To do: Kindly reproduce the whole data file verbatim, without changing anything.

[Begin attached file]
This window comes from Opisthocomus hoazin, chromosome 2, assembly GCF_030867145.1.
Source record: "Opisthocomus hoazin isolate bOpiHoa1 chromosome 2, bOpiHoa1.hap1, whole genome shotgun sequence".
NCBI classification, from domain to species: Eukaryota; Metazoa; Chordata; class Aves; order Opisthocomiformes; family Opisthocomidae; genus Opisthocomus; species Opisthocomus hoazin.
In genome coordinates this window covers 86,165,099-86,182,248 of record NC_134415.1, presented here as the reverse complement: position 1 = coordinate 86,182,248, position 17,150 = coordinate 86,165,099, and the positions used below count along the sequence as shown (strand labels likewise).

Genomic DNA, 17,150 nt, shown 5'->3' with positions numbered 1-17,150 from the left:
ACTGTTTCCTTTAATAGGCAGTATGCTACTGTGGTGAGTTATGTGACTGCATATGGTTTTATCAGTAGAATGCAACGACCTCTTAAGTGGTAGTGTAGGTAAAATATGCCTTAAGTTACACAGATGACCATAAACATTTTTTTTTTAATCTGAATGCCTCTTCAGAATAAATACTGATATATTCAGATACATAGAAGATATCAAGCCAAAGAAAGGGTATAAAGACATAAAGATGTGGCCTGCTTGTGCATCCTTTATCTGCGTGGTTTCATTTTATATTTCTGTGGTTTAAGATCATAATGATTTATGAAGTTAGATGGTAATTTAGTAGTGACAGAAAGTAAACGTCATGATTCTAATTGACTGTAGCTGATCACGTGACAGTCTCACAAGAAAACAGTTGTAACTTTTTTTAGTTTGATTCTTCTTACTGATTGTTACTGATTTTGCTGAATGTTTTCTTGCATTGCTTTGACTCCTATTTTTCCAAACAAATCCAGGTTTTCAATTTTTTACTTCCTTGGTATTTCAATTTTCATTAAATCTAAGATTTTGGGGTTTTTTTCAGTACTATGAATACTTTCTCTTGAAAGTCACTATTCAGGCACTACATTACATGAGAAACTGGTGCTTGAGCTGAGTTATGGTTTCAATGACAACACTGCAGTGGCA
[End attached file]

This window comes from Opisthocomus hoazin, chromosome 2, assembly GCF_030867145.1.
Source record: "Opisthocomus hoazin isolate bOpiHoa1 chromosome 2, bOpiHoa1.hap1, whole genome shotgun sequence".
NCBI classification, from domain to species: Eukaryota; Metazoa; Chordata; class Aves; order Opisthocomiformes; family Opisthocomidae; genus Opisthocomus; species Opisthocomus hoazin.
In genome coordinates this window covers 86,165,099-86,182,248 of record NC_134415.1, presented here as the reverse complement: position 1 = coordinate 86,182,248, position 17,150 = coordinate 86,165,099, and the positions used below count along the sequence as shown (strand labels likewise).

Genomic DNA, 17,150 nt, shown 5'->3' with positions numbered 1-17,150 from the left:
ACTGTTTCCTTTAATAGGCAGTATGCTACTGTGGTGAGTTATGTGACTGCATATGGTTTTATCAGTAGAATGCAACGACCTCTTAAGTGGTAGTGTAGGTAAAATATGCCTTAAGTTACACAGATGACCATAAACATTTTTTTTTTAATCTGAATGCCTCTTCAGAATAAATACTGATATATTCAGATACATAGAAGATATCAAGCCAAAGAAAGGGTATAAAGACATAAAGATGTGGCCTGCTTGTGCATCCTTTATCTGCGTGGTTTCATTTTATATTTCTGTGGTTTAAGATCATAATGATTTATGAAGTTAGATGGTAATTTAGTAGTGACAGAAAGTAAACGTCATGATTCTAATTGACTGTAGCTGATCACGTGACAGTCTCACAAGAAAACAGTTGTAACTTTTTTTAGTTTGATTCTTCTTACTGATTGTTACTGATTTTGCTGAATGTTTTCTTGCATTGCTTTGACTCCTATTTTTCCAAACAAATCCAGGTTTTCAATTTTTTACTTCCTTGGTATTTCAATTTTCATTAAATCTAAGATTTTGGGGTTTTTTTCAGTACTATGAATACTTTCTCTTGAAAGTCACTATTCAGGCACTACATTACATGAGAAACTGGTGCTTGAGCTGAGTTATGGTTTCAATGACAACACTGCAGTGGCA